As fall begins, parents with school-age children may once again have to make adjustments to bedtime routines and schedules. In prior posts, we have covered how many hours of sleep are needed by children and teenagers. In this article, we will share 12 strategies that can help your child (and you) sleep better.
Sleep is restorative to our bodies and minds. Enough sleep will help our children have the energy they need for school. Quality sleep will help them focus and be in a better mood all day long. Healthy bedtime routines and a sleep-friendly bedroom can help your child fall asleep more easily and stay asleep at night.
1. Set Up a Healthy Bedtime Routine
Decide when you need to get up. It will be easier to decide what time your children need to go to bed if you know what time they have to get up in the morning. Be consistent with sleep and wake times. If the times are set, you can avoid the nighttime debate and struggle. If necessary, set an evening alarm to help everyone know that the bedtime routine is beginning. It may eliminate arguing or begging at bedtime - after all, the alarm has spoken.
2. Design a Sleep-Friendly Bedroom
Setting up your child’s bedroom for relaxation and rest is an excellent way to encourage a better night’s sleep. Soothing items, like a weighted blanket or a weighted stuffed animal, can help make the difference between a teary bedtime routine and a smooth one. To learn more, read our article on 11 Ideas for designing a sleep-friendly bedroom for your child.
3. Prep Early
Prepare as much as possible the night before. Pack healthy lunches and snacks and store in the fridge. Charge i-pads and organize school papers, desks, and backpacks in the evening. Pick out clothing for the next day and prepare a relaxing bath or nudge your older child to take a shower to unwind before bed.
4. Plan for One on One Time
Start your bedtime routine a little early so that you can have quality one-on-one time with your little one. Read them a bedtime story, talk about the next day and any activities that are planned: doctor’s appointments, errands, grocery shopping, and any afterschool activities. The more you can do to prepare them and yourself for the next day, the smoother the next morning will go.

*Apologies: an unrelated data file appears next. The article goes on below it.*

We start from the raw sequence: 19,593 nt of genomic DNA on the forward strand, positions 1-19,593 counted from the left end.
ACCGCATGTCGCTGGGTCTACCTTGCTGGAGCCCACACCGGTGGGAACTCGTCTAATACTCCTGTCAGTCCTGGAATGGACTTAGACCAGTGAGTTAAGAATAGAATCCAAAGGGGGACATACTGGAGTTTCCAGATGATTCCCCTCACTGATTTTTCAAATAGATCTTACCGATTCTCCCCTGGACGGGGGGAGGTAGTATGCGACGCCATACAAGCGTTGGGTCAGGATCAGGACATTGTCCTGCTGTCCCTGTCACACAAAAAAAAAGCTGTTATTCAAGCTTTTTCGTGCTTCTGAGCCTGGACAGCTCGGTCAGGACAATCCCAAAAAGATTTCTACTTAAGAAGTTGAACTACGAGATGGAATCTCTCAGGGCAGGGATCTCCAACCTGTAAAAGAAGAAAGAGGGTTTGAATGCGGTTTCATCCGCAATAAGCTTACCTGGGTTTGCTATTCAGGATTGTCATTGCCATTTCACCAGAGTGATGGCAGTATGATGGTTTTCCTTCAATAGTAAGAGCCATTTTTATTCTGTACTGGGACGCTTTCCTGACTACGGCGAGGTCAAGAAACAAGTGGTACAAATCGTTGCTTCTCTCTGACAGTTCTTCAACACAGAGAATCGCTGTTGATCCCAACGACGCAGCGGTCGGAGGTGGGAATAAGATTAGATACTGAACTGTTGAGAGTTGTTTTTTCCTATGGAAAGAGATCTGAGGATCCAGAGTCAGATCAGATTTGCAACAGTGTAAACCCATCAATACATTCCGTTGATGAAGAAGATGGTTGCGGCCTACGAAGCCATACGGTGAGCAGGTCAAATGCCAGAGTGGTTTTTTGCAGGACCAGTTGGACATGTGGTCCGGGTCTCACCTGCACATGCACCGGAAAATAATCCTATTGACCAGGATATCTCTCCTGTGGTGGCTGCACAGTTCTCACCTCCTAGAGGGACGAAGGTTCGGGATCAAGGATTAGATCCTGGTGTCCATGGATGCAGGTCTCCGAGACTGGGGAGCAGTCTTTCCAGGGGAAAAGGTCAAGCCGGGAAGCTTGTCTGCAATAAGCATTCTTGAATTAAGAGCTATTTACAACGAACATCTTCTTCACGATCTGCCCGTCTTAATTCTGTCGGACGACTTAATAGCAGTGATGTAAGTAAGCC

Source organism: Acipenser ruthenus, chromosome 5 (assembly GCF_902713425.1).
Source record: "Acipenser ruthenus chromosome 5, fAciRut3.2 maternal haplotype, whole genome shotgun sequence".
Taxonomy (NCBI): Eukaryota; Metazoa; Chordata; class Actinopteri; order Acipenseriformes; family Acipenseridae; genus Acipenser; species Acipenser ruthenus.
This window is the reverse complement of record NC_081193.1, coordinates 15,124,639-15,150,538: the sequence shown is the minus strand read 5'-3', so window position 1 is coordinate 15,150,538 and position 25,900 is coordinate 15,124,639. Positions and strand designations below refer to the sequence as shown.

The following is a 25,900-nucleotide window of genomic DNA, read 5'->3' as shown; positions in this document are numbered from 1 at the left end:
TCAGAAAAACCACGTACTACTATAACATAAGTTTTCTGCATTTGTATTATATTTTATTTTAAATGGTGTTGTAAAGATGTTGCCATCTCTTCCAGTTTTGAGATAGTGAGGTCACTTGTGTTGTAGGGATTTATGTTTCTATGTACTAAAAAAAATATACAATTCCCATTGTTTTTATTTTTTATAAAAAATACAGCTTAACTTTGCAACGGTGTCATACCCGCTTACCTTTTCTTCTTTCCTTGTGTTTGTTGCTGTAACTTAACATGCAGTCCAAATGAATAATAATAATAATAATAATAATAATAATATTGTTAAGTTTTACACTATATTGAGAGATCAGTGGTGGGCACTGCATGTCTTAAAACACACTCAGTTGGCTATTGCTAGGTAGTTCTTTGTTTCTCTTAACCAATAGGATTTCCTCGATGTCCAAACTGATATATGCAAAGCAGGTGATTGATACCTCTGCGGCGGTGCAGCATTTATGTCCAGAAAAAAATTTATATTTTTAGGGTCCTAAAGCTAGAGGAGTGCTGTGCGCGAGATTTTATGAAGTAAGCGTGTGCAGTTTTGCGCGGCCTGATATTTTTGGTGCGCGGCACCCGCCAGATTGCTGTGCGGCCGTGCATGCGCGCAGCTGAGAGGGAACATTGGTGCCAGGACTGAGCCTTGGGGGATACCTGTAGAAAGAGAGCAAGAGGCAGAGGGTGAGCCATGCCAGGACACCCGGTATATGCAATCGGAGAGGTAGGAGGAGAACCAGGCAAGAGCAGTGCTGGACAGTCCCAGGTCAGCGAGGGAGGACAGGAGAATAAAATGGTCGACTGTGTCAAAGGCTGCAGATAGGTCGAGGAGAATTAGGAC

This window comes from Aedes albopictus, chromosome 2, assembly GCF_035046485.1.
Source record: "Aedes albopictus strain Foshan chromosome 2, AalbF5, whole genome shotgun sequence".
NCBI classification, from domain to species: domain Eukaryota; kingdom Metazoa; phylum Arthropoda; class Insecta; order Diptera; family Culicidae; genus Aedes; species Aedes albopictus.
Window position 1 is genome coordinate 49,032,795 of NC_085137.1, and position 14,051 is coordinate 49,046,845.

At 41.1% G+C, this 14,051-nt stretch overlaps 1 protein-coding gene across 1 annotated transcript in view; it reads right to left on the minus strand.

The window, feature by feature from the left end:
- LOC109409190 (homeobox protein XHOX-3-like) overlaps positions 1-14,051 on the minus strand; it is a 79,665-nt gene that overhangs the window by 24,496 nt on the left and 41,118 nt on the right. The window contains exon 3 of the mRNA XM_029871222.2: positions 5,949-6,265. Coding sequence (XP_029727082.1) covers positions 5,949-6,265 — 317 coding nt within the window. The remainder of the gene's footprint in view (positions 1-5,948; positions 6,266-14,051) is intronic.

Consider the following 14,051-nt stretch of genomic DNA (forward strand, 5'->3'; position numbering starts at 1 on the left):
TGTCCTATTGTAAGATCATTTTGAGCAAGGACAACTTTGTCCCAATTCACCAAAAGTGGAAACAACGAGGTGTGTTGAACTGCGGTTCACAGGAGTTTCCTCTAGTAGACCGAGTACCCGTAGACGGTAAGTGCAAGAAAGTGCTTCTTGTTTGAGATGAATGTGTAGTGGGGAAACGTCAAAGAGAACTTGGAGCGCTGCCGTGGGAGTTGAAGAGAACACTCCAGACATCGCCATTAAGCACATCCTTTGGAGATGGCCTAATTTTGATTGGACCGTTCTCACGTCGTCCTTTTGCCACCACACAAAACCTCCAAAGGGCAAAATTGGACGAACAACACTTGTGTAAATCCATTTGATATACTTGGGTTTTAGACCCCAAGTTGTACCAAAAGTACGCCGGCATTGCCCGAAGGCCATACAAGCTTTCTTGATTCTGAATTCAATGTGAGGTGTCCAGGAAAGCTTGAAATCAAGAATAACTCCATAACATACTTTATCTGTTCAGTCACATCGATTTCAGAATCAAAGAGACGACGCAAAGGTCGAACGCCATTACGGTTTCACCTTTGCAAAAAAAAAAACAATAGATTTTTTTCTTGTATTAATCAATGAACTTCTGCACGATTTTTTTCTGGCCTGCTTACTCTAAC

5. Limit Screen Time Before Bed
The Cleveland Clinic warns that screen time usage at night can stimulate the brain and cause us and our children to feel more awake. The bright light from screens suppresses melatonin (the hormone responsible for controlling the sleep-wake cycle). It also throws off our circadian rhythm, and delays REM sleep.
To prevent blue light from computer screens, i-pads, phones and TVs at night delaying sleep and suppressing melatonin levels, turn off screens at least one hour before bedtime. Children may struggle with impulse control. It’s always a good idea to keep screens out of your child’s bedroom at night to eliminate any temptation.
6. Help Your Child Feel Safe and Secure
Nighttime fears can sabotage your bedtime routine, mess up a good night’s rest and stress out the whole family. If your little one feels scared about going to bed, a nightlight can help. Avoid scary movies, TV shows and video games.
7. Encourage Thankfulness and Mindfulness